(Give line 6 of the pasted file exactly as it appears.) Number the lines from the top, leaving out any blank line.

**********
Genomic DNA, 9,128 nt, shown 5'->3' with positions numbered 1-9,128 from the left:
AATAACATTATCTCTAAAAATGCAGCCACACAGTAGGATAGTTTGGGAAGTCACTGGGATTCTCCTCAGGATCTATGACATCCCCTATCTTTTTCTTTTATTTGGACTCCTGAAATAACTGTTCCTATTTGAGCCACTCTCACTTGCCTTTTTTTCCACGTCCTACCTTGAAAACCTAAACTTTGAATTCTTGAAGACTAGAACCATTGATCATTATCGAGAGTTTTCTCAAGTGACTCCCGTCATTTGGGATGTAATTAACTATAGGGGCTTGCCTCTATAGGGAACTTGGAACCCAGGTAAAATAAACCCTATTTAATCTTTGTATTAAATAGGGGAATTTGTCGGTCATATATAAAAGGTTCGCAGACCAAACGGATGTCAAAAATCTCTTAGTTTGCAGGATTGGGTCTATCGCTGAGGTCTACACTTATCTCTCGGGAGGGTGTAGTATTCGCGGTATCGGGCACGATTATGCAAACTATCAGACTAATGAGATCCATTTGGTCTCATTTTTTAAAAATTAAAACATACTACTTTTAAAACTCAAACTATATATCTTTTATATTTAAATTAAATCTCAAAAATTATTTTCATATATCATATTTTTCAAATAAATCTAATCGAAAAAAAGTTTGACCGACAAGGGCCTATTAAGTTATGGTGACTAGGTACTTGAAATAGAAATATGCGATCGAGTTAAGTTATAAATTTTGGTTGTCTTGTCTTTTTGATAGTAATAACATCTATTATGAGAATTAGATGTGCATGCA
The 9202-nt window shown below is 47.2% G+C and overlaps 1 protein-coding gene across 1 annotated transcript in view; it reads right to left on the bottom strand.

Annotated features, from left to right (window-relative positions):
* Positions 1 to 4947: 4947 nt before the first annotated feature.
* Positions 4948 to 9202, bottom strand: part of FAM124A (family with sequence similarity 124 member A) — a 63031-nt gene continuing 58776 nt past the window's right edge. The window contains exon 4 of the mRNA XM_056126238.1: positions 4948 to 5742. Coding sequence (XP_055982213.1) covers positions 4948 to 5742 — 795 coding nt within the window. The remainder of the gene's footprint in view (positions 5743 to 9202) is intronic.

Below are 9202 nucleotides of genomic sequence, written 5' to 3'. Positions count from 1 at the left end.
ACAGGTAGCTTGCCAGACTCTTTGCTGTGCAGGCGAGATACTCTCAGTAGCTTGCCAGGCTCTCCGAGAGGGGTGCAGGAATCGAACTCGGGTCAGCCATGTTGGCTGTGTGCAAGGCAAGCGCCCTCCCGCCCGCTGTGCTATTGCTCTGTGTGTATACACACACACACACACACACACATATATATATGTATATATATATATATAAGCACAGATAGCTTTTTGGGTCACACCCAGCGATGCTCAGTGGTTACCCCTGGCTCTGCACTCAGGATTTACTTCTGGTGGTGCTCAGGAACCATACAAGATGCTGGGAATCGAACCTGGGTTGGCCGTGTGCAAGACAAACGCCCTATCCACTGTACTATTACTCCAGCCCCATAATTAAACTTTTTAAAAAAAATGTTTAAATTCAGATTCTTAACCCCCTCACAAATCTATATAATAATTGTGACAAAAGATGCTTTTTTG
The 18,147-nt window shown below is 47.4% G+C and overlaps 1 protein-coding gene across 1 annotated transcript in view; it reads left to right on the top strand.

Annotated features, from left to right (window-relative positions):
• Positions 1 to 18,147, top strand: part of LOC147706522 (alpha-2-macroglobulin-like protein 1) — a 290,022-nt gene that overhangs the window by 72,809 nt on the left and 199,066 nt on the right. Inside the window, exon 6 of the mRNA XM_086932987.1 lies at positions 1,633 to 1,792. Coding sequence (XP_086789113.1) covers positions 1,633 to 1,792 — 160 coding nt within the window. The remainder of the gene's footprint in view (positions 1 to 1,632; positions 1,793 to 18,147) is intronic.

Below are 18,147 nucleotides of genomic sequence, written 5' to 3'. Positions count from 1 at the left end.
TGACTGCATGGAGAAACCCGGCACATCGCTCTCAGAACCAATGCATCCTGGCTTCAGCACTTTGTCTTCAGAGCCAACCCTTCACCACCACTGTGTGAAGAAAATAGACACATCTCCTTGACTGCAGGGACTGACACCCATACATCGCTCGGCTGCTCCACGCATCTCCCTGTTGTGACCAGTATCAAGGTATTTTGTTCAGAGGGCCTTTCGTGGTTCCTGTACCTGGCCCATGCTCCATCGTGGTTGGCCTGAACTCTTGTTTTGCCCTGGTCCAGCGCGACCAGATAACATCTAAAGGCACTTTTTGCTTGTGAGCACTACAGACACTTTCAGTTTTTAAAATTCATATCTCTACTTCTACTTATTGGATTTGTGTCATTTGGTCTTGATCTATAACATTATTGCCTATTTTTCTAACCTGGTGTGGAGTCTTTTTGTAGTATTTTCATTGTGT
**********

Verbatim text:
* Positions 4948 to 9202, bottom strand: part of FAM124A (family with sequence similarity 124 member A) — a 63031-nt gene continuing 58776 nt past the window's right edge. The window contains exon 4 of the mRNA XM_056126238.1: positions 4948 to 5742. Coding sequence (XP_055982213.1) covers positions 4948 to 5742 — 795 coding nt within the window. The remainder of the gene's footprint in view (positions 5743 to 9202) is intronic.